In other words, the person who made this statement believes that the story nominated doesn’t really deserve to be nominated, and believes that the nominators don’t believe that either. It’s the same racist/homophobic/transphobic/misogynist arguments that the melancholy canines were making. A “certain kind of creator” is a dogwhistle. The nominators may want queer/trans/women/people of color, but “normal” people don’t. That’s what that statement says. And this is why I still fervently believe the person who said that should be fired from the con com.
Fourth, finally, they are arguing that attendees are only interested in seeing creators they already know and love. Completely ignoring the fact that most fans want to both see old favorites and to find new writers/stories/shows/what-have-you that might become favorites. One of my favorite parts of attending conventions are when I am exposed to new authors I’d never heard of before, and new works that I’d never seen. I’m always writing down names of authors and stories and ‘zines and so forth, and then going to look them up after the con.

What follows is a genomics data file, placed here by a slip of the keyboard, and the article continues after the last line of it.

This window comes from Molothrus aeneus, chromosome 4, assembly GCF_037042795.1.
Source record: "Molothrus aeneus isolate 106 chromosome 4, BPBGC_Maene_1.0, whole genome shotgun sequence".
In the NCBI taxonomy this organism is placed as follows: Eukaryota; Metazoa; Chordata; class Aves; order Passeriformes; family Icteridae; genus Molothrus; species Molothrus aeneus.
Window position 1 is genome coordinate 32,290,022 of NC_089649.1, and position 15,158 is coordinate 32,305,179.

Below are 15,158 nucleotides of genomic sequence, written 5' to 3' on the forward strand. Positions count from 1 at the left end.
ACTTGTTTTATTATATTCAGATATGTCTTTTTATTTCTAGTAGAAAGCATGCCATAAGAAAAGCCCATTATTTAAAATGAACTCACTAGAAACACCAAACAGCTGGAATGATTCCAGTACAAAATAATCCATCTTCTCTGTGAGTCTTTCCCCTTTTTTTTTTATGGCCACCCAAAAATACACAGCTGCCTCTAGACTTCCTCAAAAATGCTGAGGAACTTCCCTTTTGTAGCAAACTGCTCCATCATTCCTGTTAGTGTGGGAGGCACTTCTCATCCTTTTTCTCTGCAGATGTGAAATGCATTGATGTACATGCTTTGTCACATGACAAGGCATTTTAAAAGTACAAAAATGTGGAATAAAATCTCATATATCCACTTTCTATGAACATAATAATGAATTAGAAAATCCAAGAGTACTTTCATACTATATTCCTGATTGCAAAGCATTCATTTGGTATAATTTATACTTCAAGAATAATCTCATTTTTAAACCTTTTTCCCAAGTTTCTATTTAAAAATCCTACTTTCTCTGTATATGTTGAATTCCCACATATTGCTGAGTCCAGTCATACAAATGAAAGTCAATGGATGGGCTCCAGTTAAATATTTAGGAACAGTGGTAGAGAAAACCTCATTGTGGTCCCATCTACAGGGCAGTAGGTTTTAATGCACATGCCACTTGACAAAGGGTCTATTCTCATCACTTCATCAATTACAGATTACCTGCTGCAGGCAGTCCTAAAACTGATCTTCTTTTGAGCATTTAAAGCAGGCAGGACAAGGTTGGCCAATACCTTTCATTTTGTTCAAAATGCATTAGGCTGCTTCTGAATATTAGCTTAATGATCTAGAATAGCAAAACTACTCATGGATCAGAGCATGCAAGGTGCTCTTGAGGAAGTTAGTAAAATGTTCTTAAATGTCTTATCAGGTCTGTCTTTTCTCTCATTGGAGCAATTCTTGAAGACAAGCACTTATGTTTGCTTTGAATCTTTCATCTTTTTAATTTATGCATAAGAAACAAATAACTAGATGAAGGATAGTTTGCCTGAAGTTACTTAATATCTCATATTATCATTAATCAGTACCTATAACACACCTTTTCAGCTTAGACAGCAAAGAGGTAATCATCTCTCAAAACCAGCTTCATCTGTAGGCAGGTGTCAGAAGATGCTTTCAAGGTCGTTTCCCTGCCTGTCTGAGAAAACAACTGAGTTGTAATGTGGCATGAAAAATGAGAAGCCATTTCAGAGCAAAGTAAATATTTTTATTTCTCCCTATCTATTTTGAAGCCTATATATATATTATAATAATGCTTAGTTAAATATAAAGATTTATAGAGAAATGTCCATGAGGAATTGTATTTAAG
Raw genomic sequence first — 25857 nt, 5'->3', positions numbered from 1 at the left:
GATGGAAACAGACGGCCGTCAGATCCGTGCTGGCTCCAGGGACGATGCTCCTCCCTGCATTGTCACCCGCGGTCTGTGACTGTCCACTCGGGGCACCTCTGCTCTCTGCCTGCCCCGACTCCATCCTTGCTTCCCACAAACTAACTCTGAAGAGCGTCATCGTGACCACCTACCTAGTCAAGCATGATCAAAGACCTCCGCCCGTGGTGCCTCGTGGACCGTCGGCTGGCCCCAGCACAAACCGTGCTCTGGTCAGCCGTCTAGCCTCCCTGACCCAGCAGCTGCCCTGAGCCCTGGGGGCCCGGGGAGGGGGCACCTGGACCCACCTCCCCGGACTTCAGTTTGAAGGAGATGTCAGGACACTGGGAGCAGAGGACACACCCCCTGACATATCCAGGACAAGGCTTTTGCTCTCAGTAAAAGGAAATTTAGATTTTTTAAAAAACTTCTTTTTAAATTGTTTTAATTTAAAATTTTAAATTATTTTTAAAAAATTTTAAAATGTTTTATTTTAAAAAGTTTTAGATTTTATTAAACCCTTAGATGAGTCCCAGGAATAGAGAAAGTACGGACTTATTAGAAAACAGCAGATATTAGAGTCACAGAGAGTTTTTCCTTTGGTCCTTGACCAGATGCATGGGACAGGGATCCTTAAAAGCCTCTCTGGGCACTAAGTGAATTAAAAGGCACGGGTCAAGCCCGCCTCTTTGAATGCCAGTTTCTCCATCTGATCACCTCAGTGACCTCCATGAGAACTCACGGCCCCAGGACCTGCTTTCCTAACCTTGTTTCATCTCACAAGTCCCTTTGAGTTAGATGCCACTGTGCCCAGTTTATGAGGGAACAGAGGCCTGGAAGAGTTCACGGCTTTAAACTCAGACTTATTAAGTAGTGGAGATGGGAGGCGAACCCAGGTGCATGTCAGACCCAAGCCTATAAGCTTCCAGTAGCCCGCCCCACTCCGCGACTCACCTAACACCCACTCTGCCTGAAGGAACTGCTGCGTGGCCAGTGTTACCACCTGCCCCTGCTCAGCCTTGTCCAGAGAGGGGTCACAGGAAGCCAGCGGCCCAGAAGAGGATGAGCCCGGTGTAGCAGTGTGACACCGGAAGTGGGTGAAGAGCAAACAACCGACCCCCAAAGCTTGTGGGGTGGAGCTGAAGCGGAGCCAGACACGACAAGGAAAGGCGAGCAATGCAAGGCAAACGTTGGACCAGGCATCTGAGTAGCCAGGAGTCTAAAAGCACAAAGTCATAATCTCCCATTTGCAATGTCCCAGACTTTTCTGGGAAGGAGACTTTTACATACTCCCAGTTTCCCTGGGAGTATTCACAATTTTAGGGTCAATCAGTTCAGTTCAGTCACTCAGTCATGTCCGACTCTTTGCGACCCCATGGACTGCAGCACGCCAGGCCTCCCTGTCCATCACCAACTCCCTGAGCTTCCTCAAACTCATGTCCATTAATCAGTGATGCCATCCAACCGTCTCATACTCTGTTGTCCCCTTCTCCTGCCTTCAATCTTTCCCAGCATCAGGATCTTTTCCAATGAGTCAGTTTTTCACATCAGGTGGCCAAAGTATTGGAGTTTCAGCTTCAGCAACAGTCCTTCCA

Many of the authors who are currently in my personal list of favorites, are people who I learned about at a convention panel. Yes, once they become a favorite, I will look for their names in the programming grid and try to see some of their events, but I’m not just there to see the folks I already know.